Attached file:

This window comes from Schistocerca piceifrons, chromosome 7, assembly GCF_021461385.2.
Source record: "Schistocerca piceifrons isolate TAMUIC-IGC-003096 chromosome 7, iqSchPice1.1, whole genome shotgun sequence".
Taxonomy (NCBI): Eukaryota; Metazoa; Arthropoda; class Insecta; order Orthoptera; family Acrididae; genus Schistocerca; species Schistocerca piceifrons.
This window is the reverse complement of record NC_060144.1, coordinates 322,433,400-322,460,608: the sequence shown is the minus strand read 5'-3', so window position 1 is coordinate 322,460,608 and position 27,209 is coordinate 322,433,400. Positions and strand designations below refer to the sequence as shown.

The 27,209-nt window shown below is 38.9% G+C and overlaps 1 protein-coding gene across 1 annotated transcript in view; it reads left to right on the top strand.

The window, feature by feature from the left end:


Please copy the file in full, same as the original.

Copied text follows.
This window comes from Schistocerca piceifrons, chromosome 7, assembly GCF_021461385.2.
Source record: "Schistocerca piceifrons isolate TAMUIC-IGC-003096 chromosome 7, iqSchPice1.1, whole genome shotgun sequence".
Taxonomy (NCBI): Eukaryota; Metazoa; Arthropoda; class Insecta; order Orthoptera; family Acrididae; genus Schistocerca; species Schistocerca piceifrons.
This window is the reverse complement of record NC_060144.1, coordinates 322,433,400-322,460,608: the sequence shown is the minus strand read 5'-3', so window position 1 is coordinate 322,460,608 and position 27,209 is coordinate 322,433,400. Positions and strand designations below refer to the sequence as shown.

The 27,209-nt window shown below is 38.9% G+C and overlaps 1 protein-coding gene across 1 annotated transcript in view; it reads left to right on the top strand.

The window, feature by feature from the left end: